MORGANTOWN -- The economic recovery is under way in West Virginia, according to the latest forecast from the West Virginia University College of Business and Economics.
The forecast was released Nov. 10 at the 17th annual West Virginia Economic Outlook conference in Charleston.
"The state has added 9,100 jobs from the first to the third quarter of 2010," said George W. Hammond, associate director of the Bureau of Business and Economic Research. "That translates into an annualized growth rate of 2.5 percent."
The comparable national job growth rate was just 0.9 percent.
"Most state sectors contributed to positive job gains this year, but the largest gains were reported in leisure and hospitality; construction; education and health care; and natural resources and mining," Hammond said.
"The state economy is likely to continue to expand during the next year, although growth is likely to be slow."
The forecast calls for state job growth to average 1 percent per year during the next five years, well below the expected national growth rate of 1.7 percent per year. Most job growth in West Virginia is expected to come in service-providing sectors, like health care; professional and business services; and trade, transportation and utilities. Manufacturing and construction also add jobs during the forecast, reflecting the global economic rebound and the gradual recovery from the housing bust. Mining jobs decline modestly during the forecast, reflecting the mild recovery in coal production.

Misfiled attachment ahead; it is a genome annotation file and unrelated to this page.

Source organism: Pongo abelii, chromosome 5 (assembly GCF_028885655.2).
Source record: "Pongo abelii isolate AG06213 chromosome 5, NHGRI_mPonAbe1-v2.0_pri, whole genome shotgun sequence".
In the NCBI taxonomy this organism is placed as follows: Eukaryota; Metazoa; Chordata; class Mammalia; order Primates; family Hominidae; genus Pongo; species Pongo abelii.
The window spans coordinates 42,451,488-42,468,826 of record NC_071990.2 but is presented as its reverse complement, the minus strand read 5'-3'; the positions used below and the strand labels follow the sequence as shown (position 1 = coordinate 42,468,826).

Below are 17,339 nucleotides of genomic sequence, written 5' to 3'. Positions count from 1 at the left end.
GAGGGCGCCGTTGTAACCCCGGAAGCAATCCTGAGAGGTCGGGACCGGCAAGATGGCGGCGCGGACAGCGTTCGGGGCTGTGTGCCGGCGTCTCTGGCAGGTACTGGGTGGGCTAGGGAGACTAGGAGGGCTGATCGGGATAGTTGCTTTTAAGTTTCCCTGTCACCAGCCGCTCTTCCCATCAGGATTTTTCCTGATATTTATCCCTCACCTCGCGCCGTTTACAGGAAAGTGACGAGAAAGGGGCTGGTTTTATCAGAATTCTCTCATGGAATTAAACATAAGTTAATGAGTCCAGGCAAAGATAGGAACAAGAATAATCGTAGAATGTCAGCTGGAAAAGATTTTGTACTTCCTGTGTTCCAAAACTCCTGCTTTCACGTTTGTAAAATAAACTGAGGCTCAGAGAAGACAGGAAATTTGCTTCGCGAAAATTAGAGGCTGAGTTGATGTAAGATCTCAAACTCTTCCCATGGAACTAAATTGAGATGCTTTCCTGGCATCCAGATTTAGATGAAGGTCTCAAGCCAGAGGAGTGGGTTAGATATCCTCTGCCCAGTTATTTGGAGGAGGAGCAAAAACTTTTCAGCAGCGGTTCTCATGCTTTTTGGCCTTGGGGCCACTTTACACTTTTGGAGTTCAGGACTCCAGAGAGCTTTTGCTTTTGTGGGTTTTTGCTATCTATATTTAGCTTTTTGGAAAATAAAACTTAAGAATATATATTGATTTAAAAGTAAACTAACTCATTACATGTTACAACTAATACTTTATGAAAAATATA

With soft job growth during the 2010-2015 period, the state's unemployment rate gradually declines from 8.8 percent in 2010 to 6.9 percent by 2015, but remains well above its pre-recession low of 4.2 percent in 2007. In addition, inflation-adjusted per capita income growth averages 1.8 percent per year through 2015, below the national growth rate of 2.0 percent. That implies a rising state income gap with the nation.
"With job and income growth expected to be below the national average, West Virginia struggles to attract more residents than it loses to other states," Hammond said.
That sets the stage for overall population stability and rapid demographic aging in West Virginia. Indeed, the state's population age 65 and older is expected to rise by 29,500 during the next five years.
"Risks to the baseline outlook include the risk of a national downturn during 2010-2011," Hammond said.
That would generate renewed job losses in West Virginia as well. In addition, the state faces regulatory risks related to concerns about clean air and water, which could reduce mining and manufacturing activity in the state. Further, attempts by the federal government to rein in deficits and debt could adversely affect health care job growth during the forecast. Finally, the state gaming industry faces increasing competition from surrounding states. If that competitive pressure is more effective than expected, then growth in this sector may fall below projected levels.
Full details are available in a 57-page publication available from the WVU Bureau of Business and Economic Research for $30 per copy. Contact Jamie Bouquot at 304-293-7831 or via e-mail at firstname.lastname@example.org for more information.